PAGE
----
In miniature paper work, the way it's cut shows up - scissors and scalpels sometimes have different effects. Whether the scalpel is sharp also shows - it can drag the edge.


Whittaker's Miniatures said... Nikki I hadn’t thought of putting tea into a cup and using as a wash. I have my tea bag bowl that each bag goes into as used and then just rub the tea bags onto the paper raw! We have extremely weak tea so there always lots of colour in the tea bags still! Sometimes as I go up and down with the bag it ruptures and then you get s few leaves fall out which isnt too bad as when tipped off they seep into the damp paper and add little 'age spots' in the paper and give a good effect!! Then I just dry by the rad in winter under a book or use a hairdryer if I’m too impatient!! Have only ever used normal printer paper so bought some matt photo paper today to see the difference it makes. Why do you need to spray the paper? I love the idea of the inks or lemon as I have burned my fingers too many times and even set light to tea towels when I work! I also use an incense stick, light then let burn a little and blow out and while still hot dab onto the edges to give a singed aged look. Great advice from ALL Kate xx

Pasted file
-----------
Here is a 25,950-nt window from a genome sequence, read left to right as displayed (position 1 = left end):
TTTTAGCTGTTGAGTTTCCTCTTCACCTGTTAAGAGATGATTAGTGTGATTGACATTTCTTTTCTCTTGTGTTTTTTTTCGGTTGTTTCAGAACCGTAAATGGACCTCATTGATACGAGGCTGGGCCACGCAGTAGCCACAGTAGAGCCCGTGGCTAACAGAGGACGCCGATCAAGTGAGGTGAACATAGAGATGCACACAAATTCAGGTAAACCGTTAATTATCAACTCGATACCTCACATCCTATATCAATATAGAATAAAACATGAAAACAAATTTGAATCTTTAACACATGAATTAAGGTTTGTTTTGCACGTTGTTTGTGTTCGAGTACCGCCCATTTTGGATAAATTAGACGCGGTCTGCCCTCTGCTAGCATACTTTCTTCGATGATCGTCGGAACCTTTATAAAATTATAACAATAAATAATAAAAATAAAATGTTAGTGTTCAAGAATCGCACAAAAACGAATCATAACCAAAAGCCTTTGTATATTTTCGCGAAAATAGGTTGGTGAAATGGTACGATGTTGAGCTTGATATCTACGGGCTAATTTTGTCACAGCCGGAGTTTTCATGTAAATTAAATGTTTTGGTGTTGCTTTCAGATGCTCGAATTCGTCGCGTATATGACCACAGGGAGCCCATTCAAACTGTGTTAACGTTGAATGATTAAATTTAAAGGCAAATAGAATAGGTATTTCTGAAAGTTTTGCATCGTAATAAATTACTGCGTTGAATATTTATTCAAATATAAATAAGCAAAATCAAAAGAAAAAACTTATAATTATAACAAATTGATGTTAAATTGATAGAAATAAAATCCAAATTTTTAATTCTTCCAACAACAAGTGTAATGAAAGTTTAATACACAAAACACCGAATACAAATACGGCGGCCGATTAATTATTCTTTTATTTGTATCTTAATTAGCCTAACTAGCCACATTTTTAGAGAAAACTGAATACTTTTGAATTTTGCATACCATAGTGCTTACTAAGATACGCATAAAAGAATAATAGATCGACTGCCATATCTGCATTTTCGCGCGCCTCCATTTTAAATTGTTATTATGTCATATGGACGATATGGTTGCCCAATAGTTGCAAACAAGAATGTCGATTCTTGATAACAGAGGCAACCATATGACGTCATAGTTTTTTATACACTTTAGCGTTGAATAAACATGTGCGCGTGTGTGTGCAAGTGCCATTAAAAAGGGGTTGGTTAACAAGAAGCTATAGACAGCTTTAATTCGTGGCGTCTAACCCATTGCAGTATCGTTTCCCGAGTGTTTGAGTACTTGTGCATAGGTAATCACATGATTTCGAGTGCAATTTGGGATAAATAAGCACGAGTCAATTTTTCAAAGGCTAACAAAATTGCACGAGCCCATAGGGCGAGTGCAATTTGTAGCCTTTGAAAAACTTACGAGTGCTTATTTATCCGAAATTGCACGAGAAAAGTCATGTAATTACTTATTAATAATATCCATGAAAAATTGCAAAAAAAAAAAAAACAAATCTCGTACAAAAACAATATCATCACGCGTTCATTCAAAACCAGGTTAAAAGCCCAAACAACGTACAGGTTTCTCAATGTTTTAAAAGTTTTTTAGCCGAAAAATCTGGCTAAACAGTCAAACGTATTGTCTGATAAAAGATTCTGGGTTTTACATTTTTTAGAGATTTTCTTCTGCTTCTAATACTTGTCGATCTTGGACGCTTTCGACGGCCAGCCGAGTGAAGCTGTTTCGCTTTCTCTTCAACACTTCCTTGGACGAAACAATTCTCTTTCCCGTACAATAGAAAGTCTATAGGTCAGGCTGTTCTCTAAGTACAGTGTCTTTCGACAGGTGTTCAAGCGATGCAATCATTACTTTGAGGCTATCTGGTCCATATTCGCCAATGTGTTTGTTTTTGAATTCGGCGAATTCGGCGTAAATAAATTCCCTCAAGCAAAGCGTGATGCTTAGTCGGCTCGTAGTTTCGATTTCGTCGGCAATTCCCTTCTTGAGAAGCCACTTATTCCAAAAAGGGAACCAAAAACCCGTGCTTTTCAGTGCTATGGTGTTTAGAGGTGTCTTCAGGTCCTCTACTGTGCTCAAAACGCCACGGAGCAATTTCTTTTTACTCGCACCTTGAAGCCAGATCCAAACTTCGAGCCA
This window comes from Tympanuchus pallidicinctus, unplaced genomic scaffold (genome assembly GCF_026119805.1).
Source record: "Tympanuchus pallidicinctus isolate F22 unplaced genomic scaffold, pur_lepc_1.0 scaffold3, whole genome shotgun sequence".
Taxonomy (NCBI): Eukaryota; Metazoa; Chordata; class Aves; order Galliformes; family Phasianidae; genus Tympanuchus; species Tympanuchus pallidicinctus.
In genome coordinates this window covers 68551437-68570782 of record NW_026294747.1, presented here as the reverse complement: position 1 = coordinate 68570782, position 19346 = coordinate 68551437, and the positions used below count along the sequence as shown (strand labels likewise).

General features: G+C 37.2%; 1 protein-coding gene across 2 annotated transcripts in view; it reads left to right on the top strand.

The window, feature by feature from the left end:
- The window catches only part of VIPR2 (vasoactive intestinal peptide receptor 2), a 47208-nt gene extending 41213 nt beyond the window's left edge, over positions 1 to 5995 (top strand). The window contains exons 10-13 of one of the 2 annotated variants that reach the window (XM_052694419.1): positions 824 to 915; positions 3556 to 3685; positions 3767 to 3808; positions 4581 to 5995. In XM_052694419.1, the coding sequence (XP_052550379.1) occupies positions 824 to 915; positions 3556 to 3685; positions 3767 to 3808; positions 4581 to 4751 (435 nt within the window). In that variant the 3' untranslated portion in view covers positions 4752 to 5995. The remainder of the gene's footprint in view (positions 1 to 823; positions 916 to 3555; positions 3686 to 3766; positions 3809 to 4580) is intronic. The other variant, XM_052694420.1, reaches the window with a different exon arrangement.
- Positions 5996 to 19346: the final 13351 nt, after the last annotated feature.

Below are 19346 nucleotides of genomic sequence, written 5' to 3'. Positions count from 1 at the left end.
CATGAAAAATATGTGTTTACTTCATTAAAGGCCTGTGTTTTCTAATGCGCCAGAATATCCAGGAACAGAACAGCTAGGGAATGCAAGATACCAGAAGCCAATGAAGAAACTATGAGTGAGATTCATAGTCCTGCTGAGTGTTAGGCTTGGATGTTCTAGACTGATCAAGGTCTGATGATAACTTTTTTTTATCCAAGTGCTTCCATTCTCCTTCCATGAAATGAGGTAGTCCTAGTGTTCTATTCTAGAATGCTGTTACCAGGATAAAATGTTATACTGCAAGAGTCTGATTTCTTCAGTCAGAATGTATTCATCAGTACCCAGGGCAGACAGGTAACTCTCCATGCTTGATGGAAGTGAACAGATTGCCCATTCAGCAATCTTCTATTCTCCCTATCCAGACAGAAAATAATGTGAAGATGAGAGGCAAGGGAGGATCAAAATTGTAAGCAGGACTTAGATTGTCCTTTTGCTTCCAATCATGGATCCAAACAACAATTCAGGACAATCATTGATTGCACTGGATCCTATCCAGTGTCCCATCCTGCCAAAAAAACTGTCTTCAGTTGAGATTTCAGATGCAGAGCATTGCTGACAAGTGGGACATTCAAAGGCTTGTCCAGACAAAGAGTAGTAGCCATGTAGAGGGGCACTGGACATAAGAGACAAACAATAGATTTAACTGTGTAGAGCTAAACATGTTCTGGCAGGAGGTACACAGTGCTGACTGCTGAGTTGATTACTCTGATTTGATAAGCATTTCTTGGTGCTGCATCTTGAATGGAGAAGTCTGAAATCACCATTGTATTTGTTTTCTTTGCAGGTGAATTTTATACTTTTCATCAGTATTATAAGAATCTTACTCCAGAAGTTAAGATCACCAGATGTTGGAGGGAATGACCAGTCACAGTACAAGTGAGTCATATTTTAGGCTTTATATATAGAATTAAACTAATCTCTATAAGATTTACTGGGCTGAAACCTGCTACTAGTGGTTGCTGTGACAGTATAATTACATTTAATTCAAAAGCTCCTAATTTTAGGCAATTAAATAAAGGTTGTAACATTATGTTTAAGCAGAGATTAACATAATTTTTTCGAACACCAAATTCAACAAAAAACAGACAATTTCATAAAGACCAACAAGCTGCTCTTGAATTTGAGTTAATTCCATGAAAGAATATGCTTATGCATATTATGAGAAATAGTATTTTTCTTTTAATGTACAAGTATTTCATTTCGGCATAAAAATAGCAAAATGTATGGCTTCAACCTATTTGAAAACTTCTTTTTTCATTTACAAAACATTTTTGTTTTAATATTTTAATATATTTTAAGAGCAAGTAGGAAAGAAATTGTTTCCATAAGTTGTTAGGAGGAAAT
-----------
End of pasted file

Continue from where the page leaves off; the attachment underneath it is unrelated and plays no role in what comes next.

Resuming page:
nikkinikkinikki72 said... http://www.bindersart.com/store/product/44629/Artists-Spray-Varnish-Matt/
Is the type of sealant we mean, but you can use other cheaper brands.
I use one that is meant for ceramics called Mayco True Matt, its quick drying and is also great for spraying on fimo and other polymers.